Widely used track and trigger scores

Are they ready for automation in practice?

Santiago Romero-Brufau, Jeanne M. Huddleston, James M Naessens, Matthew G. Johnson, Joel Hickman, Bruce W. Morlan, Jeffrey B. Jensen, Sean M. Caples, Jennifer L. Elmer, Julie A. Schmidt, Timothy Ian Morgenthaler, Paula J. Santrach

Research output: Contribution to journalArticle

24 Citations (Scopus)

Abstract

Introduction: Early Warning Scores (EWS) are widely used for early recognition of patient deterioration. Automated alarm/alerts have been recommended as a desirable characteristic for detection systems of patient deterioration. We undertook a comparative analysis of performance characteristics of common EWS methods to assess how they would function if automated. Methods: We evaluated the most widely used EWS systems (MEWS, SEWS, GMEWS, Worthing, ViEWS and NEWS) and the Rapid Response Team (RRT) activation criteria in use in our institution. We compared their ability to predict the composite outcome of Resuscitation call, RRS activation or unplanned transfer to the ICU, in a time-dependent manner (3, 8, 12, 24 and 36. h after the observation) by determining the sensitivity, specificity and positive predictive values (PPV). We used a large vital signs database (6,948,689 unique time points) from 34,898 unique consecutive hospitalized patients. Results: PPVs ranged from less than 0.01 (Worthing, 3. h) to 0.21 (GMEWS, 36. h). Sensitivity ranged from 0.07 (GMEWS, 3. h) to 0.75 (ViEWS, 36. h). Used in an automated fashion, these would correspond to 1040-215,020 false positive alerts per year. Conclusions: When the evaluation is performed in a time-sensitive manner, the most widely used weighted track-and-trigger scores do not offer good predictive capabilities for use as criteria for an automated alarm system. For the implementation of an automated alarm system, better criteria need to be developed and validated before implementation.

Original languageEnglish (US)
Pages (from-to)549-552
Number of pages4
JournalResuscitation
Volume85
Issue number4
DOIs
StatePublished - 2014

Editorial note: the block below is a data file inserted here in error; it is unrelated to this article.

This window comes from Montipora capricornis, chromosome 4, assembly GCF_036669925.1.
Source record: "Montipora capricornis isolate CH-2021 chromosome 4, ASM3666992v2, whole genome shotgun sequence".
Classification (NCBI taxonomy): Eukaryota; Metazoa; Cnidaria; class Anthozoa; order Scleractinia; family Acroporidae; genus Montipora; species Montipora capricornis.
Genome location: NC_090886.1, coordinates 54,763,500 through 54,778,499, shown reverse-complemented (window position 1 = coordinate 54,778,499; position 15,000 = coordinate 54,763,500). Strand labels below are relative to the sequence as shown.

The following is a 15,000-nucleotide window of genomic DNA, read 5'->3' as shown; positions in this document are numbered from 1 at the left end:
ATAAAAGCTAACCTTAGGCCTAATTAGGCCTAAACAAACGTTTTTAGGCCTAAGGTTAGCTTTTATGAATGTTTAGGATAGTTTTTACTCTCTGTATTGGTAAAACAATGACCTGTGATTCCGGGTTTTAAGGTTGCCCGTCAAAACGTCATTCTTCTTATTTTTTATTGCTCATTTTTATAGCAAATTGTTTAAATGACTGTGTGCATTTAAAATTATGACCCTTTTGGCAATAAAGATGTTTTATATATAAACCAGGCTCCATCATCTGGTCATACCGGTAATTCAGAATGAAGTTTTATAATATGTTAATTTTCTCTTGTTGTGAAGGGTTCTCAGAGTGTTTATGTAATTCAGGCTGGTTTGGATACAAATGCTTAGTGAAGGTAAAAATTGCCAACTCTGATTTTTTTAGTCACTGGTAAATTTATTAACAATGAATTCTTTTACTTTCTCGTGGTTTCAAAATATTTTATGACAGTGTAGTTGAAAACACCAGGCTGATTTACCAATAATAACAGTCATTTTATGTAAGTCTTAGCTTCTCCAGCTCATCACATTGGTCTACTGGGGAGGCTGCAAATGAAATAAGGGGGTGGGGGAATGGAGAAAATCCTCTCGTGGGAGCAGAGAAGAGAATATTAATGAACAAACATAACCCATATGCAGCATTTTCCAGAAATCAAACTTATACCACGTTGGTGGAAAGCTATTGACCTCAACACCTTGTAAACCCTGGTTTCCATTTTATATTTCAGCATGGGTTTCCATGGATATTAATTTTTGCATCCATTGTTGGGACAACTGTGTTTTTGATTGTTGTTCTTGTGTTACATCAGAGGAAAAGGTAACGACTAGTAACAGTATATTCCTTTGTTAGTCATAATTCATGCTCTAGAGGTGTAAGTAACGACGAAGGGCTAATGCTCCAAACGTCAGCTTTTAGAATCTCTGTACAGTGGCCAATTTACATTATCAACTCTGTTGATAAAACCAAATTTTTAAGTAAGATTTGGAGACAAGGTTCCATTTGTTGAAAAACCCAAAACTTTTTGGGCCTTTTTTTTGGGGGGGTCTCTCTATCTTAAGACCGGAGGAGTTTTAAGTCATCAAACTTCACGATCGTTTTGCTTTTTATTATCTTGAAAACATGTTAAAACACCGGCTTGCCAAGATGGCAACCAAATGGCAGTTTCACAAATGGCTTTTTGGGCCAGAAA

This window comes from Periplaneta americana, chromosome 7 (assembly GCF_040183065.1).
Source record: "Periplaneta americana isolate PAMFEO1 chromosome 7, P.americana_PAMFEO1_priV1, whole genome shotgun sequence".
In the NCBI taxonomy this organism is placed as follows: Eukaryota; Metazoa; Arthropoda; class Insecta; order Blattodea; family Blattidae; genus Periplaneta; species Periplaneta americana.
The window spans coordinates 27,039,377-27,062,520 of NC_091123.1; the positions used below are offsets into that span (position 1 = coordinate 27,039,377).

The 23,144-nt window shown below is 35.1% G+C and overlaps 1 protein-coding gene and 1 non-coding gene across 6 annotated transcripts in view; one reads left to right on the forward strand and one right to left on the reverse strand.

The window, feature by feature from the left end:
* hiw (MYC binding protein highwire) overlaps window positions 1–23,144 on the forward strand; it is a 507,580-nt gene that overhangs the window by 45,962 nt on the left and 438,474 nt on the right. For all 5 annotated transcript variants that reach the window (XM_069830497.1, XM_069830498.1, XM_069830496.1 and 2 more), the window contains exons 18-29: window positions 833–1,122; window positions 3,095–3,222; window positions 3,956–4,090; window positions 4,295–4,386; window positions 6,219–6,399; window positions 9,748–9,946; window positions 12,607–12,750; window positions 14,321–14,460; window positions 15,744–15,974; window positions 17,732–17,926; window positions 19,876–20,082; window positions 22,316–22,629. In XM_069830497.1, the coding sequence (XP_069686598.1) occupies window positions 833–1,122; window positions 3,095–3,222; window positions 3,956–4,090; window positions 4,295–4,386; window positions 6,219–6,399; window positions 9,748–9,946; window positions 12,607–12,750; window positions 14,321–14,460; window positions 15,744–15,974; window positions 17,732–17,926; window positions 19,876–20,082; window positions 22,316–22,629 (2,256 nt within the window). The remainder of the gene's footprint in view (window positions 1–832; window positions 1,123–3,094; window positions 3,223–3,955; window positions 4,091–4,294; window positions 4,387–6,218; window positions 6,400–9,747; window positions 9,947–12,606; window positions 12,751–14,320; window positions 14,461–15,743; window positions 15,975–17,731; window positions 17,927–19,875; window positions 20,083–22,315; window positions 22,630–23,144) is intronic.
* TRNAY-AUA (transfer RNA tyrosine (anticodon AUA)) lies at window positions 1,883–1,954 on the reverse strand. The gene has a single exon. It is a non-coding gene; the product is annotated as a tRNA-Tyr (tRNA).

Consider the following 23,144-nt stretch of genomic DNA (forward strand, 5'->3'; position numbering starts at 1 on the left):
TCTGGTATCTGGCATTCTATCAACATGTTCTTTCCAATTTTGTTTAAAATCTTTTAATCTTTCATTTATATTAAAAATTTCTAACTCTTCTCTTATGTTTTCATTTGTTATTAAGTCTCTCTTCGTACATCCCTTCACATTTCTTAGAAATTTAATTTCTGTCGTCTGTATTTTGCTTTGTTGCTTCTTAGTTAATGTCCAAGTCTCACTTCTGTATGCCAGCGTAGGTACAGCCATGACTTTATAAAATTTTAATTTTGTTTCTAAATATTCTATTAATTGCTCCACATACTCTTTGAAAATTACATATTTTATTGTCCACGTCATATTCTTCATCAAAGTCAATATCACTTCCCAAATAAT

Fingerprint

Automation
Vital Signs
Resuscitation
Observation
Databases
Sensitivity and Specificity

Keywords

  • Automation
  • Cardiorespiratory arrests
  • Early warning score
  • Patient safety
  • Rapid response system
  • Track-and-trigger

ASJC Scopus subject areas

  • Cardiology and Cardiovascular Medicine
  • Emergency
  • Emergency Medicine
  • Medicine(all)

Cite this

Romero-Brufau, S., Huddleston, J. M., Naessens, J. M., Johnson, M. G., Hickman, J., Morlan, B. W., ... Santrach, P. J. (2014). Widely used track and trigger scores: Are they ready for automation in practice? Resuscitation, 85(4), 549-552. https://doi.org/10.1016/j.resuscitation.2013.12.017

Widely used track and trigger scores : Are they ready for automation in practice? / Romero-Brufau, Santiago; Huddleston, Jeanne M.; Naessens, James M; Johnson, Matthew G.; Hickman, Joel; Morlan, Bruce W.; Jensen, Jeffrey B.; Caples, Sean M.; Elmer, Jennifer L.; Schmidt, Julie A.; Morgenthaler, Timothy Ian; Santrach, Paula J.

In: Resuscitation, Vol. 85, No. 4, 2014, p. 549-552.

Research output: Contribution to journalArticle

Romero-Brufau, S, Huddleston, JM, Naessens, JM, Johnson, MG, Hickman, J, Morlan, BW, Jensen, JB, Caples, SM, Elmer, JL, Schmidt, JA, Morgenthaler, TI & Santrach, PJ 2014, 'Widely used track and trigger scores: Are they ready for automation in practice?', Resuscitation, vol. 85, no. 4, pp. 549-552. https://doi.org/10.1016/j.resuscitation.2013.12.017